Parts of Regency Square Mall could be demolished and redeveloped with housing, retail and entertainment

Pending due diligence, the prospective buyer could complete the purchase in early 2025 and start a 10-year project to reposition the Arlington mall property.

Blackwater Development LLC President Rurmell McGee, the prospective buyer of Regency Square Mall, speaks May 29 at “The Future of Arlington” panel discussion at Jacksonville University.
Blackwater Development LLC President Rurmell McGee, the prospective buyer of Regency Square Mall, speaks May 29 at “The Future of Arlington” panel discussion at Jacksonville University.
Photo by Karen Brune Mathis
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Major parts of Regency Square Mall would be demolished and the property redeveloped with multifamily housing, retail, entertainment and other uses pending the largely vacant regional mall’s sale, the prospective buyer said May 29.

That would not include Impact Church, the operating Dillard’s Clearance Center and the closed Sears stores, which have separate owners from the rest of the mall.

The entrance to Regency Square Mall at 9501 Arlington Expressway.
Photo by Karen Brune Mathis

All in all, it could be a five- to 10-year redevelopment.

Prospective buyer Blackwater Development LLC President Rurmell McGee said May 29 the purchase could be completed by the first quarter of 2025, pending the remaining due diligence and other issues.

Most of Regency Square Mall is owned by Regency Realty LLC, a partnership of Mason Asset Management and Namdar Realty Group LLC, both based in Great Neck, New York.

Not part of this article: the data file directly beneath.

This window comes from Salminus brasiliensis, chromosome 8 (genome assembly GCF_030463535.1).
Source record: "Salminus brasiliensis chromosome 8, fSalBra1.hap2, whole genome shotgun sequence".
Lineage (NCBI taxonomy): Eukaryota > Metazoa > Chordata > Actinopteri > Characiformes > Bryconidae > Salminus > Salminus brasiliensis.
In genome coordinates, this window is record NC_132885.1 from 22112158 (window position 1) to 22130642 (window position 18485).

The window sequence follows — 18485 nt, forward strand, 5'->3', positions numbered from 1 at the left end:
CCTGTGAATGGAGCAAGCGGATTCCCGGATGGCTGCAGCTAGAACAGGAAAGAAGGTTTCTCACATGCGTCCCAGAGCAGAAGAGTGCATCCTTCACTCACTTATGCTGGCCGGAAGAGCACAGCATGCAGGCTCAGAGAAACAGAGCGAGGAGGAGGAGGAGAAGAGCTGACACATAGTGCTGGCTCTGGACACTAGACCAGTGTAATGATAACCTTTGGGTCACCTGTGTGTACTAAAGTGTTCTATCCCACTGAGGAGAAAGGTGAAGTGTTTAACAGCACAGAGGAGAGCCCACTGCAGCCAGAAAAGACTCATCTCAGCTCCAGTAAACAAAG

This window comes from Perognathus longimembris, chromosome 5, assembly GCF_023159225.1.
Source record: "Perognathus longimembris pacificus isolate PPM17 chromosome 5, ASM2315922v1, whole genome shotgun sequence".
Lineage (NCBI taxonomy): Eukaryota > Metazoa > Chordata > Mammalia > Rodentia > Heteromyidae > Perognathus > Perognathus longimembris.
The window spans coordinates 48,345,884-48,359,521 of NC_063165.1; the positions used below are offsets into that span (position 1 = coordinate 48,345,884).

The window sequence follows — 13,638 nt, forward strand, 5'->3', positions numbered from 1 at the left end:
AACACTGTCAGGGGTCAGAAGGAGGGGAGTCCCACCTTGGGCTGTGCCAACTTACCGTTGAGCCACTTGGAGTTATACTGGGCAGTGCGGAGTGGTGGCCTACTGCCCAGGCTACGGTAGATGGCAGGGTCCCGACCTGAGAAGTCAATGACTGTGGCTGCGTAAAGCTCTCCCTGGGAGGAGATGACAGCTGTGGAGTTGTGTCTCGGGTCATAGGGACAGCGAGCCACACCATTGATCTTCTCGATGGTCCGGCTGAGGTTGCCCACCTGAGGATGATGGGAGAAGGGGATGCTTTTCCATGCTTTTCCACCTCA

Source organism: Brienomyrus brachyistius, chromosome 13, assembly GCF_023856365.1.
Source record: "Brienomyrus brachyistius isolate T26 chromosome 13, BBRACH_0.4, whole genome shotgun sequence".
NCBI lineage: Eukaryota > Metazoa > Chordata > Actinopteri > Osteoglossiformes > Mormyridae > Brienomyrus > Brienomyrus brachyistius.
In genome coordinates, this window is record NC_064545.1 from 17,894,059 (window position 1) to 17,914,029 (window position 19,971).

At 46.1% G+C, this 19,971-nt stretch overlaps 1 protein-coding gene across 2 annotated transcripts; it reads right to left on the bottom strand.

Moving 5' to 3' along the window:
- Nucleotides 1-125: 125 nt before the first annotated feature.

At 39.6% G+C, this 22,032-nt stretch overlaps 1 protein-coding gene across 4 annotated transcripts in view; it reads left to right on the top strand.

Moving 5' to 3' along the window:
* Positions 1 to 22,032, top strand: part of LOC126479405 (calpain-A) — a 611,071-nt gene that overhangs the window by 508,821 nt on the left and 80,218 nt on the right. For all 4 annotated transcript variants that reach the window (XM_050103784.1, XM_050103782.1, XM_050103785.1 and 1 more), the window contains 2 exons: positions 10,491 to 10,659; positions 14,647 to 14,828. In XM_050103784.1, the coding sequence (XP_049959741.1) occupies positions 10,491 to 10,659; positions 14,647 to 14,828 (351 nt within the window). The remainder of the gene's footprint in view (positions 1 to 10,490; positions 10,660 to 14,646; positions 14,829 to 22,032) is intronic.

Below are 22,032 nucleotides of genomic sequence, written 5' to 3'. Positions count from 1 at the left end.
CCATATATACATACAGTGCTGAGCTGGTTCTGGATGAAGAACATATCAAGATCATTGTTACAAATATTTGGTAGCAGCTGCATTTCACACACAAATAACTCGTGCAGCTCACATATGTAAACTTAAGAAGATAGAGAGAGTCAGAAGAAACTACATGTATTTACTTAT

Regency Realty LLC paid $13 million for the bulk of the 1.4 million-square-foot mall Feb. 14, 2014.

The buyers were Regency Mall Realty LLC (45%), Regency CH LLC (45%) and Regency Nassim LLC (10%).

A sign next to garbage cans positing to capture rainwater from the leaking roof informs Regency Square Mall customers that Jimmy Jazz and Regency Health Foods have left the property.
Photo by Karen Brune Mathis

Property records show the group now owns almost 74 acres and about 980,200 square feet of retail space at the 57-year-old mall at 9501 Arlington Expressway.

Lake City-based Blackwater Development LLC announced Oct. 16, 2023, that it has a contract to buy that part of the mall. McGee said then he expected the sale could close in the third quarter of 2024.

Blackwater would own the east side of the mall from Impact Church, which bought the former Belk store, to and including the closed JC Penney store.

Blackwater also would own the west side of the mall from the church to the Sears and Dillard’s properties.

“You’ve got the church, you’ve got Namdar, and trying to make sure everybody’s expectations are met is really what we’re working through now,” McGee said.

Developed prominently at Atlantic Boulevard, Monument Road and the Arlington Expressway, Regency Square commanded the area’s retail attention since it opened in 1967 in Arlington before falling victim to competition, real estate trends and then disrepair.

A handful of tenants remain at Regency Square, including an event venue and alterations shop that lease spaces with exterior entries and three tenants inside the mall – a jewelry store, a dental office and a food court restaurant.

The Jimmy Jazz apparel store and now Regency Health Foods vacated the mall in recent weeks for other locations.

Timing and next steps

McGee said if the sale closes by the first quarter, there will be notification and discussions with existing tenants about their leases.

Timing of mall redevelopment “really depends on the delivery letters that you receive from any of the tenants,” McGee said.

“So I would say within the first year, you’ll start to see action and start to see movement, but a lot of it will be based on what the final plan is, and then what the delivery requirements are for the users that become a part of the project.”

Rogers Jewelers inside Regency Square Mall remains open.
Photo by Karen Brune Mathis

Florida law requires that notices to and from a landlord must be in writing and must be either hand-delivered or mailed, even if the rental agreement is oral.